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Teck Admits to Polluting River Over Course of Century

by Kyra Hoggan
The Nelson Daily, September 10, 2012

(Udo Weitz photo) The zinc, lead and silver smelter of Vancouver-based diversified miner, Teck Resources Ltd., the world's largest zinc producer, Wednesday, August 2, 2006, in Trail, British Columbia, Canada. Vancouver-based company Teck Resources announced today that it has come to an agreement in which it admits to almost a century of pollution in the Upper Columbia River through its Trail operations.

Spokesman Richard Deane said the agreement is actually good news for Teck.

"This litigation will ultimately what restoration, if any, is needed to restore natural resources injured by historic Trail operations discharge of slag and effluent," Deane said. "We're very happy to have reached this agreement with Colville tribes and the State of Washington because it avoids a costly trial that was scheduled to start today."

He said today's agreement refers to a timeframe spanning 1896 and 1995, and the agreement will likely find the court siding with the plaintiffs, thus deeming Teck liable for response costs. He said this is the first of a multi-step process that includes scientific evaluation of any environmental injury done.

"Teck is currently funding remedial investigations and feasibility studies for the Upper Columbia River in Washington State based on a 2006 agreement with the U.S. EPA," he said. "The studies are designed to examine the nature and extent of risks to human health or the environment and determine actions required to mitigate any unacceptable risks."

He said the studies, which won't be completed until 2015, will also determine what action is most appropriate.

"The results to date are encouraging," he said. "They show the beaches are safe and the water quality is better than any standard, state or federal."

He said it's then up to a, "subsequent phase in the court process to determine if any restoration of natural resources is required or whether a payment for response costs in required."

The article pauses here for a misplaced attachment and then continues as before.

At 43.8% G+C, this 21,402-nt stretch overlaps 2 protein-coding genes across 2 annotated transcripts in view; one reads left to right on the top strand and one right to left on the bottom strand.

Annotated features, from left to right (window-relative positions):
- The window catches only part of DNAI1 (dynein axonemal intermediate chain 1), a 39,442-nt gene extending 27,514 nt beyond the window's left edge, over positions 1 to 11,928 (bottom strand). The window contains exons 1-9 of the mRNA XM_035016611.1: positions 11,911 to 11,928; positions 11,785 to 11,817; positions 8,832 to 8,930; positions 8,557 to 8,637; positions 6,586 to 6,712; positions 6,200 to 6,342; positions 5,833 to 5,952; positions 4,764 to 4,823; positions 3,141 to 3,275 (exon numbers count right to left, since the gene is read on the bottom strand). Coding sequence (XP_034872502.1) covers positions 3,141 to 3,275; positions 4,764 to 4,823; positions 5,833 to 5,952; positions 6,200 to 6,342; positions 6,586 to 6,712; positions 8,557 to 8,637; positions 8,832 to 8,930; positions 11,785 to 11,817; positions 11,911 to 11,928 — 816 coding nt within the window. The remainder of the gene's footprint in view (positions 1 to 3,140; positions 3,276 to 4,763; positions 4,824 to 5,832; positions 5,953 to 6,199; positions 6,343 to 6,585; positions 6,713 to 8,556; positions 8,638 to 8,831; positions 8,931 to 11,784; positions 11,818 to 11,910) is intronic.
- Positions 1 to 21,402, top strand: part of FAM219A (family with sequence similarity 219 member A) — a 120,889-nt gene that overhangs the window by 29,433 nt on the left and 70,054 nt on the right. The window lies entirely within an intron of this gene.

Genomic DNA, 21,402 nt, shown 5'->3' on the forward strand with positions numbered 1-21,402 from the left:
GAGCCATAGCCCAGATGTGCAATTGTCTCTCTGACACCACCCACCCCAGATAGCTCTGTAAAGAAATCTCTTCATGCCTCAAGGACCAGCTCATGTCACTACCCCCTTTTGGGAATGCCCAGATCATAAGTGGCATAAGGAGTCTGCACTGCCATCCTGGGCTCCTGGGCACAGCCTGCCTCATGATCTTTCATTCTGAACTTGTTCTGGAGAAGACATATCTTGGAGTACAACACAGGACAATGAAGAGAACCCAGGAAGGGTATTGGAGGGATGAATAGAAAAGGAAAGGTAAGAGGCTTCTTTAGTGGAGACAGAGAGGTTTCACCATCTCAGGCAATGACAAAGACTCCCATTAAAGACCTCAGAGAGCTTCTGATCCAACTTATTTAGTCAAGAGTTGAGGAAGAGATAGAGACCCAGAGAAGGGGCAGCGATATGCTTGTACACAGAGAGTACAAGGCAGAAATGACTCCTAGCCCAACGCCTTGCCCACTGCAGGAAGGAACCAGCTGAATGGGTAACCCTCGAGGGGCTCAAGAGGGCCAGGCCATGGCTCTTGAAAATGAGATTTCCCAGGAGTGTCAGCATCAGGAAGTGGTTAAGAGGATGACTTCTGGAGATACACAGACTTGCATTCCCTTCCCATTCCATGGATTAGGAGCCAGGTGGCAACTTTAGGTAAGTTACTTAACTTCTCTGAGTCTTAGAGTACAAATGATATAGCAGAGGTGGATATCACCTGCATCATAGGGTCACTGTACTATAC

The press release in its entirety reads as follows:

Teck Resources Limited ("Teck") announced today that Teck Metals Ltd. ("TML") has entered into an agreement regarding certain facts with the plaintiffs in Pakootas et al v. Teck Metals Ltd. in civil proceedings under the Comprehensive Environmental Response, Compensation and Liability Act ("CERCLA"). The effect of the agreement is to avoid the need for a trial over technical issues in the liability phase of the case. Despite the agreement, important scientific issues, as well as jurisdictional and other legal issues relating to the case remain to be resolved.

The agreement stipulates that some portion of the slag discharged from Teck's Trail Operations into the Columbia River between 1896 and 1995, and some portion of the effluent discharged from Trail Operations, have been transported to and are present in the Upper Columbia River in the United States, and that some hazardous substances from the slag and effluent have been released into the environment within the United States. These facts are expected to provide the minimum requirements to allow the court to find in favour of the plaintiffs on their claim for a declaratory judgment that TML is liable under CERCLA for response costs, the amount of which will be determined in a subsequent phase of the case. The subsequent hearing, with respect to claims for natural resource damages and costs, is expected to be deferred while the remedial investigation and feasibility study with respect to environmental conditions in the Upper Columbia River are completed. That study, being undertaken by Teck American Incorporated ("TAI") pursuant to a 2006 agreement with the United States Environmental Protection Agency, is currently expected to be completed in 2015.